I'm currently rough drafting a RF/microwave pcb which I hope will be fairly wideband, from Mhz to possibly 6-7GHz. (not sure if it's possible). Anyway, when laying out the various components I find that many of the devices have different pad sizes, so there's no way to adjust the board or CPW to match all the different pad sizes. The distances between these pads will be small except for a short run of about 7mm to an RF switch. My question is, should I bother tapering the connections to the varying pad sizes to avoid abrupt changes, or does it not matter for short sections like this (~1mm between pads)?

The board will be a 4-layer with Er of 4.6. For 50 ohm impedance, the grounded CPW track width was calculated to be 0.35mm. This is smaller than all the components except for the RF switch which has 0.3mm pads. The SMA connector, 402 and 603 all have different but larger pads. There is another board option that is thinner, but the track width came out to 0.2mm which seems like it would make things worse. Anyway, I started adding tapers in the top path, but wanted to get some opinions here before moving on to the rest of the board.

Here is the layout I started: (no via fence yet, and pardon the 3D, it was the only way I could export)

rf board layout

There are two SMA connectors on the left, each going to a TVS diode and 2nd-order high pass filter, and on to the RF switch in the center.

Additional info: The TVS will have a capacitance of < .07pF and the L1/2 inductors are about 5uH, which is why I cannot use a smaller SMD.

Update: For others who might run into the same issue, here is the updated layout using the advice here:

updated rf layout

  • \$\begingroup\$ What precision do you need (flatness / some dB of return loss / SWR how close to 1.0 / etc.)? \$\endgroup\$ Dec 27, 2022 at 17:14
  • \$\begingroup\$ I don't really know what is feasible, but I'm thinking around 1-2dB off from flat \$\endgroup\$
    – fivejeez
    Dec 28, 2022 at 5:56

1 Answer 1


That's not the place to taper a track. A taper may be used usefully when connecting two lines of the same impedance but different geometry, for instance when changing from CPW to microstrip to use a wider track. In this case, matching in a wider pad (for instance L2's), you will get better results by keeping the track the correct width for as long as possible. It would be even better to narrow the connecting track further, to make it look a bit inductive, to form a low pass filter with the capacitive pad, thus improving its match. The matching problem comes not from the change in track width1, but from the track being the wrong width. A naive way to think about reducing the track width further is that 'on average', the track is closer to the design width.

However, you probably don't need to worry about the pad. The component itself will have imperfections, a bit of extra C across it, which could make the pad strays pale into insignificance. Get a good model of the component, and see what its strays are. The TVS will probably dominate them all.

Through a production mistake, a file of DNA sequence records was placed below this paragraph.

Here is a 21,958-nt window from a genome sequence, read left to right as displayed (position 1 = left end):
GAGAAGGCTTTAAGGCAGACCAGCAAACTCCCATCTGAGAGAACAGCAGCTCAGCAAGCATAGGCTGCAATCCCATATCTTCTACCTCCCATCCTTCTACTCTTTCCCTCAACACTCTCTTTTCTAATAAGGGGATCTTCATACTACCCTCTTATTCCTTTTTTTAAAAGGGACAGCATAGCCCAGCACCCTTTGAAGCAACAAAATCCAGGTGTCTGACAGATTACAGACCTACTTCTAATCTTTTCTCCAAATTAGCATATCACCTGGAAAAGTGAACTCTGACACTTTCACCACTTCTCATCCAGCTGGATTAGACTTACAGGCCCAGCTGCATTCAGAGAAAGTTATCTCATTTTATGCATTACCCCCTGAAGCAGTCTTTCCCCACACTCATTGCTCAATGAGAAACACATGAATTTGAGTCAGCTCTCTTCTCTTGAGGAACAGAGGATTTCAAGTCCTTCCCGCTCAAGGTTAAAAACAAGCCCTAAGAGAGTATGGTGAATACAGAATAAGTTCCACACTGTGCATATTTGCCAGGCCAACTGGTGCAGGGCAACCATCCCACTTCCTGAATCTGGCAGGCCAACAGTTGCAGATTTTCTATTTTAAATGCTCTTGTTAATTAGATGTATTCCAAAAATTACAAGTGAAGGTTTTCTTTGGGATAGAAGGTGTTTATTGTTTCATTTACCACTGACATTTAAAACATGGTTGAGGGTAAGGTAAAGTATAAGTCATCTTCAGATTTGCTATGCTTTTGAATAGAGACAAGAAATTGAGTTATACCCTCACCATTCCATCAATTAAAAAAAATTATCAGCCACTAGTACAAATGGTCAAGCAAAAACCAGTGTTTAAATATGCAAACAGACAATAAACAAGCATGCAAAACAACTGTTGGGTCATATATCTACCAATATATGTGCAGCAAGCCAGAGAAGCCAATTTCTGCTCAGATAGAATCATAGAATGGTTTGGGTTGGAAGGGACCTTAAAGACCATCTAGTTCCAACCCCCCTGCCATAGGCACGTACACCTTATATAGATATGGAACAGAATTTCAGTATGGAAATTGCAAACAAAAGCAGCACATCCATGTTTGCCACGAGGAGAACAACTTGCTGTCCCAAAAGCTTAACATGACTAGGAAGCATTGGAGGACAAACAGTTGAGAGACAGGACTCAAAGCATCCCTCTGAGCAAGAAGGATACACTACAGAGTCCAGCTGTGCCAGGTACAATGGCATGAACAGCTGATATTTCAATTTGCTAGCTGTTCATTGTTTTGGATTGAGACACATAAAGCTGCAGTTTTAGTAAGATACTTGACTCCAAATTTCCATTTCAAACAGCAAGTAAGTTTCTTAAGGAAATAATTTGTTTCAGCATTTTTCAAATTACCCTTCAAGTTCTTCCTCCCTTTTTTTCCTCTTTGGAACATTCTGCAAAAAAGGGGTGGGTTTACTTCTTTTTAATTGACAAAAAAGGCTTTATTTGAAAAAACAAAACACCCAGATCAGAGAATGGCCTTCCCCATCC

The pads for L2 look to be excessive anyway. The purpose of a PCB pad being larger than the component pad is to provide fillets for solder so that you can visually inspect the joint quality, and to provide some tolerance for placement during board assembly. There's no reason that L2's pads require such a long heel (under the package) or toe (opposite the heel), when you could increase the size of the side fillets along the track.

I reckon you could get C4/5/6 closer to the package.

1 - yes, if you have two transmission lines of the same impedance and geometry but different sizes, there is a capacitive discontinuity if you simply connect them directly. Hence the 'Kraus Step' of moving the steps apart, aka adding a bit of high impedance inductive line between them to turn the C's into low pass filters. Or connecting them with a taper. However, those effects are far smaller than the strays of the inductor and TVS that you may have to deal with first.

  • \$\begingroup\$ You could also potentially couple the narrowed sections together, making a sort of tapped inductor with the (pad/component) capacitor in the middle -- an all-pass structure that maintains a peaked frequency response. But needless to say, this is in the domain where you'll want a transmission line / PCB simulator to optimize everything. Which may also show the pads just aren't an issue, or that the components dominate. \$\endgroup\$ Dec 28, 2022 at 15:03
  • \$\begingroup\$ Thanks, definitely point taken about impedance matching, however I cringed a bit seeing the hard corners created by the different sizes while routing the tracks. My concern is at the higher GHz these corners (rounded or not) are places where reflections can occur and affect SWR. Is this unfounded? \$\endgroup\$
    – fivejeez
    Dec 28, 2022 at 15:10
  • \$\begingroup\$ @fivejeez Yes, it is unfounded. If you have access to a simulator that can model such discontinuities, it's worth recalibrating your intuition. \$\endgroup\$
    – Neil_UK
    Dec 28, 2022 at 16:54
  • \$\begingroup\$ well that makes things simpler then, great! Are there any reasonably priced software that model this? This would be my first RF board. Right now I just use KiCAD for layout because it is free. \$\endgroup\$
    – fivejeez
    Dec 28, 2022 at 20:39
  • \$\begingroup\$ You may be able to get by with a 2-D field solver. \$\endgroup\$
    – SteveSh
    Dec 28, 2022 at 21:19

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